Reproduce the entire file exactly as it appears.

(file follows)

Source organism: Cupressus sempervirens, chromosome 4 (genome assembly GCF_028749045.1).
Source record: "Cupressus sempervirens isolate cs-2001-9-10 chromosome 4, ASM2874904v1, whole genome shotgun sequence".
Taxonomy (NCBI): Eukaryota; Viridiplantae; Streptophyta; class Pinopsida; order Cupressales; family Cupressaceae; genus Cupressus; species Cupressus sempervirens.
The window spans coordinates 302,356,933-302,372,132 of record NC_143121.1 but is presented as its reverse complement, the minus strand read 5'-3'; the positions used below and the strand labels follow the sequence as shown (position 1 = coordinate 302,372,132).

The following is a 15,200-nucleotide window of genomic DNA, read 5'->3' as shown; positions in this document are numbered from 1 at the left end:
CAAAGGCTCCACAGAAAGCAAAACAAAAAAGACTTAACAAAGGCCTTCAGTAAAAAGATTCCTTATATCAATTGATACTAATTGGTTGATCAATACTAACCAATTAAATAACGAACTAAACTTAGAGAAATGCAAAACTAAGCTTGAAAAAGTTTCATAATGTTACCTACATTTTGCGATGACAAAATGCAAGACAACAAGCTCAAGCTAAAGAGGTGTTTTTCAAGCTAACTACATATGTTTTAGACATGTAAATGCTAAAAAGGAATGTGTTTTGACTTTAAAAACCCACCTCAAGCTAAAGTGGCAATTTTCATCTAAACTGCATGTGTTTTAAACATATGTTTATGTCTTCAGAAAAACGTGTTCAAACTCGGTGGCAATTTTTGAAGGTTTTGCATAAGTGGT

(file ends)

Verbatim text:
Source organism: Cupressus sempervirens, chromosome 4 (genome assembly GCF_028749045.1).
Source record: "Cupressus sempervirens isolate cs-2001-9-10 chromosome 4, ASM2874904v1, whole genome shotgun sequence".
Taxonomy (NCBI): Eukaryota; Viridiplantae; Streptophyta; class Pinopsida; order Cupressales; family Cupressaceae; genus Cupressus; species Cupressus sempervirens.
The window spans coordinates 302,356,933-302,372,132 of record NC_143121.1 but is presented as its reverse complement, the minus strand read 5'-3'; the positions used below and the strand labels follow the sequence as shown (position 1 = coordinate 302,372,132).

The following is a 15,200-nucleotide window of genomic DNA, read 5'->3' as shown; positions in this document are numbered from 1 at the left end:
CAAAGGCTCCACAGAAAGCAAAACAAAAAAGACTTAACAAAGGCCTTCAGTAAAAAGATTCCTTATATCAATTGATACTAATTGGTTGATCAATACTAACCAATTAAATAACGAACTAAACTTAGAGAAATGCAAAACTAAGCTTGAAAAAGTTTCATAATGTTACCTACATTTTGCGATGACAAAATGCAAGACAACAAGCTCAAGCTAAAGAGGTGTTTTTCAAGCTAACTACATATGTTTTAGACATGTAAATGCTAAAAAGGAATGTGTTTTGACTTTAAAAACCCACCTCAAGCTAAAGTGGCAATTTTCATCTAAACTGCATGTGTTTTAAACATATGTTTATGTCTTCAGAAAAACGTGTTCAAACTCGGTGGCAATTTTTGAAGGTTTTGCATAAGTGGT